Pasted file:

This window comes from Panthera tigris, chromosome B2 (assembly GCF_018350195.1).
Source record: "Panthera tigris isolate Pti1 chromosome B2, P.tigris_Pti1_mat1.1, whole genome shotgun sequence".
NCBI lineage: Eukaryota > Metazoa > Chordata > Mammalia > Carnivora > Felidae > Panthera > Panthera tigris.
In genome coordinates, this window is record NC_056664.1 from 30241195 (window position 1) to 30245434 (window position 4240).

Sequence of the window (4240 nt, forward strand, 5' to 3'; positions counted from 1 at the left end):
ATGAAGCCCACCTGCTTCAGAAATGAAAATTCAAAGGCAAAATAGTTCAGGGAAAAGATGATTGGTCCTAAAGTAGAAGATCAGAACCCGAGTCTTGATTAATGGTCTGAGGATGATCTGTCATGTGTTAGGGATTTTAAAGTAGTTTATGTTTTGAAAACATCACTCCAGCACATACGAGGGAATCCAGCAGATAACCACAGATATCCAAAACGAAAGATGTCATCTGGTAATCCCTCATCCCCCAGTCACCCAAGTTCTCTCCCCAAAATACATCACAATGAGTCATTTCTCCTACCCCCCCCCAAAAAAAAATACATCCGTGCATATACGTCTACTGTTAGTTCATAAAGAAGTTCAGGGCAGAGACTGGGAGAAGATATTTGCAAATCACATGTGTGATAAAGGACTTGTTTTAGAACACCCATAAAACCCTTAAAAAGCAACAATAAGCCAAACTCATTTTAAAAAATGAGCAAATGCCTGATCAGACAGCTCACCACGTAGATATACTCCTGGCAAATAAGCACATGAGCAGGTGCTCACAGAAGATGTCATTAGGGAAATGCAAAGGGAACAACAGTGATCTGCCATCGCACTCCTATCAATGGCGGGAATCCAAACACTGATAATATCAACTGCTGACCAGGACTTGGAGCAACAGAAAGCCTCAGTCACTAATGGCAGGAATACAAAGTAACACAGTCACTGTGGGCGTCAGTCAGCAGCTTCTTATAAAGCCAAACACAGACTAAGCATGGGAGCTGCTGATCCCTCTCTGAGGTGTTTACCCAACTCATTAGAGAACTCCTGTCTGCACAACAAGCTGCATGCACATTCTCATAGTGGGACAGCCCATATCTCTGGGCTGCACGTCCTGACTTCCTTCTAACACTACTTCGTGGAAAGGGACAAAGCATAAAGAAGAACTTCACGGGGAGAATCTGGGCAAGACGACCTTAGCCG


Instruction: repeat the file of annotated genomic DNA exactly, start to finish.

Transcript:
This window comes from Panthera tigris, chromosome B2 (assembly GCF_018350195.1).
Source record: "Panthera tigris isolate Pti1 chromosome B2, P.tigris_Pti1_mat1.1, whole genome shotgun sequence".
NCBI lineage: Eukaryota > Metazoa > Chordata > Mammalia > Carnivora > Felidae > Panthera > Panthera tigris.
In genome coordinates, this window is record NC_056664.1 from 30241195 (window position 1) to 30245434 (window position 4240).

Sequence of the window (4240 nt, forward strand, 5' to 3'; positions counted from 1 at the left end):
ATGAAGCCCACCTGCTTCAGAAATGAAAATTCAAAGGCAAAATAGTTCAGGGAAAAGATGATTGGTCCTAAAGTAGAAGATCAGAACCCGAGTCTTGATTAATGGTCTGAGGATGATCTGTCATGTGTTAGGGATTTTAAAGTAGTTTATGTTTTGAAAACATCACTCCAGCACATACGAGGGAATCCAGCAGATAACCACAGATATCCAAAACGAAAGATGTCATCTGGTAATCCCTCATCCCCCAGTCACCCAAGTTCTCTCCCCAAAATACATCACAATGAGTCATTTCTCCTACCCCCCCCCAAAAAAAAATACATCCGTGCATATACGTCTACTGTTAGTTCATAAAGAAGTTCAGGGCAGAGACTGGGAGAAGATATTTGCAAATCACATGTGTGATAAAGGACTTGTTTTAGAACACCCATAAAACCCTTAAAAAGCAACAATAAGCCAAACTCATTTTAAAAAATGAGCAAATGCCTGATCAGACAGCTCACCACGTAGATATACTCCTGGCAAATAAGCACATGAGCAGGTGCTCACAGAAGATGTCATTAGGGAAATGCAAAGGGAACAACAGTGATCTGCCATCGCACTCCTATCAATGGCGGGAATCCAAACACTGATAATATCAACTGCTGACCAGGACTTGGAGCAACAGAAAGCCTCAGTCACTAATGGCAGGAATACAAAGTAACACAGTCACTGTGGGCGTCAGTCAGCAGCTTCTTATAAAGCCAAACACAGACTAAGCATGGGAGCTGCTGATCCCTCTCTGAGGTGTTTACCCAACTCATTAGAGAACTCCTGTCTGCACAACAAGCTGCATGCACATTCTCATAGTGGGACAGCCCATATCTCTGGGCTGCACGTCCTGACTTCCTTCTAACACTACTTCGTGGAAAGGGACAAAGCATAAAGAAGAACTTCACGGGGAGAATCTGGGCAAGACGACCTTAGCCG